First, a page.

When most people think of the history of Chess, they typically think of the modern game, enjoyed by millions today. This is the standard chessboard that consists of 64 squares, alternating between black and white, and a Chess set consisting of two rows of pieces on each side, with one side playing as the black pieces and the other as white.
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However, while the game has remained similar since its inception, there have been a few important changes during the history of Chess, just as many other games and cultural traditions have evolved.
Let’s take a quick trip through time and uncover some details about what is considered to be one of the oldest board games in the world.
A Look At The Origins Of Chess
The origins of this strategy game are fascinating. In a nutshell, it’s generally accepted that the game of chess began in India around 1500 years ago, though there is some debate on this, as some believe it could have started in China. Back then, it was known as Chaturanga, which means “four-limbed”, and is considered the precursor to the Chess game that we know of today.
It’s also said that in some parts of India, the pieces were called something else. For example, the rook was called a boat, while the bishop was referred to as an elephant.
Chaturanga is said to be similar in style to a modern game of Chess, with the endgame of checkmating the opponent’s king (or Raja as it was called then) still key. Each piece was an earlier version of the pieces that many Chess players are familiar with today, though there were some differences, such as the way pieces moved. For example, the Mantri or Senapati, a precursor to the queen, moved diagonally one square, whereas the modern equivalent can move in any direction, and for as many squares as is permissible.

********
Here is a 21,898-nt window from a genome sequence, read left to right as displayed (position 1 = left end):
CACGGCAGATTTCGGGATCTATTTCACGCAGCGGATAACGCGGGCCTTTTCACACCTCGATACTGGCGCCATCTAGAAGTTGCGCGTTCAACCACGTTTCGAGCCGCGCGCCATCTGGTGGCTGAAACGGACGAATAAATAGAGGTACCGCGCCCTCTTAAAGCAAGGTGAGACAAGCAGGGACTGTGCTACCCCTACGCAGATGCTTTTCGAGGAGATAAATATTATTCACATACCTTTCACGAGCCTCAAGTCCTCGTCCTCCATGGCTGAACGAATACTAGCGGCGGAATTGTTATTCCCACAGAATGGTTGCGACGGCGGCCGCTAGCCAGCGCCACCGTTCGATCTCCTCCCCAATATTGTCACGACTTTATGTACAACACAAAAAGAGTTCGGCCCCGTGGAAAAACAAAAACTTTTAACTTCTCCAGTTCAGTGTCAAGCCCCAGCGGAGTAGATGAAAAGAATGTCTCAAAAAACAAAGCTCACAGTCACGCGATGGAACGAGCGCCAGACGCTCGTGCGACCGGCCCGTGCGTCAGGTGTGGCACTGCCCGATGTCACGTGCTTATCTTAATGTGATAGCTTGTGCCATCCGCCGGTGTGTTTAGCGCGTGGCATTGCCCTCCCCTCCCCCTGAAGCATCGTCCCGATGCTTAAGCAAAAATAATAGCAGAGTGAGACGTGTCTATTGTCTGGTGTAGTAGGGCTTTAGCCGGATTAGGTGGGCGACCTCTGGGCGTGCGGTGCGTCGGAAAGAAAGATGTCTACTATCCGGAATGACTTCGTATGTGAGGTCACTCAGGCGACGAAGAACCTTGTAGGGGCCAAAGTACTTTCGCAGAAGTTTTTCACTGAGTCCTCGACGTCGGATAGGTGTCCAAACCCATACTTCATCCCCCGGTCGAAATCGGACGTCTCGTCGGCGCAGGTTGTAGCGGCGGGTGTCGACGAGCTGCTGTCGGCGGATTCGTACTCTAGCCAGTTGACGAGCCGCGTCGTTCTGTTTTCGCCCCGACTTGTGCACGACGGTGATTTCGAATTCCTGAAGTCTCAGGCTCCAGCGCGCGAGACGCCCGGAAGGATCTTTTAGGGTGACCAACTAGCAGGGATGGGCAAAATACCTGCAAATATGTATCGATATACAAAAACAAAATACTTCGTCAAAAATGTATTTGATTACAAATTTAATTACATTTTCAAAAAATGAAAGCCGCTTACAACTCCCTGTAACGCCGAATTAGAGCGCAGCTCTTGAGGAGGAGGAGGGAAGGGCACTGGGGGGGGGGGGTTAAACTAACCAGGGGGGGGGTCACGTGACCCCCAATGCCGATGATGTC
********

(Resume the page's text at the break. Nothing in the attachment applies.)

India then introduced the game to Persia around 600 CE. The name in the Persian equivalent was changed to Chatrang. This is also where Chess players began to use the term “Shāh Māt” when an opponent was defeated. Roughly translated, it means “the king is helpless” or “the king is dead”, which would eventually evolve into the word “checkmate.”
Chess then found its way to the Arab world, where it was called Shatranj. This is said to be where modern Chess began to form over the years, being introduced to Europe via Spain.
By the 9th century, the game of Chess would find its way to Western Europe, spreading to the Iberian Peninsula in the 10th century. Before that, however, it was introduced to China, where it was called Xiangqi or Chinese Chess. There doesn’t appear to be much agreement about when it was introduced, though there have been writings on the game since the Tang dynasty between 618-907CE.
Xiangqi is not to be confused with the more modern game Chinese checkers, which originated in 1892 and was a German invention.
It wasn’t until the late 15th century that theories on how to play Chess began to emerge. The European book Repetition of Love and the Art of Playing Chess by Luis Ramirez de Lucena was published in 1497, and a general Chess theory began to take shape.